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Welcome to Hyperion Records, an independent British classical label devoted to presenting high-quality recordings of music of all styles and from all periods from the twelfth century to the twenty-first.
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'Delightfully sung by Bott and Cornwell to a joyful accompaniment' (Gramophone) 'Stylish interpretations … elegantly shaped wind playing by The Parley of Instruments … the disc provides valuable insight into early 18th c ...» More
Song: The Melancholy Nymph
'Twas when the seas were roaring
’Twas when the seas were roaring
With hollow blasts of wind,
A damsel lay deploring
All on a rock reclined.
Wide o’er the rolling billows
She cast a wistful look;
Her head was crowned with willows
That trembled o’er the brook.
Twelve months were gone and over,
And nine long tedious days.
Why did’st thou, vent’rous lover,
Why did’st thou trust the seas?
Cease, cease, thou cruel ocean
And let my lover rest;
Ah! what’s thy troubled motion
To that within my breast?
The merchant, robbed of pleasure,
Sees tempests in despair,
But what’s the loss of treasure
To losing of my dear?
Should you some coast be laid on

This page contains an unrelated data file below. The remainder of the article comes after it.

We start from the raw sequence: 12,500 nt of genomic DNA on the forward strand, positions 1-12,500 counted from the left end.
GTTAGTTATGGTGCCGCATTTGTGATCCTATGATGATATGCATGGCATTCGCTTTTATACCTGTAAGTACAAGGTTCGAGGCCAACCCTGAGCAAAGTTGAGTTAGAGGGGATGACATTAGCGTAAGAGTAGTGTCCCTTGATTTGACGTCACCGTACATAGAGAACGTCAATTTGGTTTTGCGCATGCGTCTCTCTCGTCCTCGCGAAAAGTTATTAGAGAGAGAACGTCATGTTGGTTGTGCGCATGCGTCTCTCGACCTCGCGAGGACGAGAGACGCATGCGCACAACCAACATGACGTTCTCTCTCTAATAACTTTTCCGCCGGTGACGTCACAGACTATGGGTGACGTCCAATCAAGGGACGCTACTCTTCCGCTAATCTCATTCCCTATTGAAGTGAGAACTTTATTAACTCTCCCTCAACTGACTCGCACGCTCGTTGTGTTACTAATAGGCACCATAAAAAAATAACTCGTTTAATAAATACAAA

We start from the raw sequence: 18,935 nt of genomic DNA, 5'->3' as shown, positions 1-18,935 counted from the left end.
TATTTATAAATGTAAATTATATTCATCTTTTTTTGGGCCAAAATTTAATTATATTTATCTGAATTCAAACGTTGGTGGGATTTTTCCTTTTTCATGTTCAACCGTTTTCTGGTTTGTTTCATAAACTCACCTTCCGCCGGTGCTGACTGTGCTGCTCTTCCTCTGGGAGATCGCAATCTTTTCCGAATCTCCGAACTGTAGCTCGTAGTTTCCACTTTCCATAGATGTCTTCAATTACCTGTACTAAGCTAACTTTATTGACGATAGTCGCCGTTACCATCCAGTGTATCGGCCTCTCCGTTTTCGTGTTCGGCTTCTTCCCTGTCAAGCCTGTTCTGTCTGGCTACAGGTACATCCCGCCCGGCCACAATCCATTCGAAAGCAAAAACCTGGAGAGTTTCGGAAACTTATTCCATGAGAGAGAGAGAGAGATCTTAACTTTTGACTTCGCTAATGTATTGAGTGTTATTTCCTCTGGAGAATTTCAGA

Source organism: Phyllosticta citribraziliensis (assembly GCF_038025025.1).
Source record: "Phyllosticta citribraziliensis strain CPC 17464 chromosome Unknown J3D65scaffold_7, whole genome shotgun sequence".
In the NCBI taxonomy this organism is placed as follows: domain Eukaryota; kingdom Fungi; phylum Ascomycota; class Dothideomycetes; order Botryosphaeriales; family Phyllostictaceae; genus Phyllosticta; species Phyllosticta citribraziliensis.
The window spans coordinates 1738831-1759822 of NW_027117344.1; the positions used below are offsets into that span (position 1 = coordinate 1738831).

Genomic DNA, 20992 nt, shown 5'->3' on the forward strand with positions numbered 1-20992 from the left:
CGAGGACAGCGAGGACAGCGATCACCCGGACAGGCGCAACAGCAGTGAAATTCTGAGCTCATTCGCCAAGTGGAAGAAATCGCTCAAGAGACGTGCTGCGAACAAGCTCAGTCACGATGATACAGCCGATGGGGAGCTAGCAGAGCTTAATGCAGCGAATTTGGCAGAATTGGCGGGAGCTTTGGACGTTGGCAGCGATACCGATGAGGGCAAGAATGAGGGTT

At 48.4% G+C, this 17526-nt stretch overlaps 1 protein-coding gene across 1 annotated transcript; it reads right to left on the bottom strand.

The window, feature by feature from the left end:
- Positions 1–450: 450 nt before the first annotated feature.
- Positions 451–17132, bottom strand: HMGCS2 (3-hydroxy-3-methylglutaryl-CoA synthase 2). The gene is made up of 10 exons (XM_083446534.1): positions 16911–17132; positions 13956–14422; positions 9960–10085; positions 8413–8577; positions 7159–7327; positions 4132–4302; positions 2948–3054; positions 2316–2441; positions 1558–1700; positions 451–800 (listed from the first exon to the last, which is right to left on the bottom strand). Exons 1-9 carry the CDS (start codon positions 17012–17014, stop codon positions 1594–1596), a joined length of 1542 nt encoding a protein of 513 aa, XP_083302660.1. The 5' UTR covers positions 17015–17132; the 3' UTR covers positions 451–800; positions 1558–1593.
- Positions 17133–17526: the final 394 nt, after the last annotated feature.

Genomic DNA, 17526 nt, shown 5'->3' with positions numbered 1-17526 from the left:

Where gold and diamonds grow,
You’d find a richer maiden
But none that loves you so.
How can they say that Nature
Has nothing made in vain?
Why then beneath the water
Should hideous rocks remain?
No eyes the rocks discover
That lurk beneath the deep,
To wreck the wand’ring lover
And leave the maid to weep.
All melancholy lying
Thus wailed she for her dear,
Repaid each blast with sighing,
Each billow with a tear,
When o’er the white wave stooping
His floating corpse she spied,
Then like a lily drooping
She bowed her head and died.
John Gay (1685-1732)
The Melancholy Nymph circulated as a popular song, but seems to have been written by Handel for a play by John Gay. It is one of the few works he wrote for the English theatre. Handel’s tune was used a few years later in The Beggars’ Opera (1728).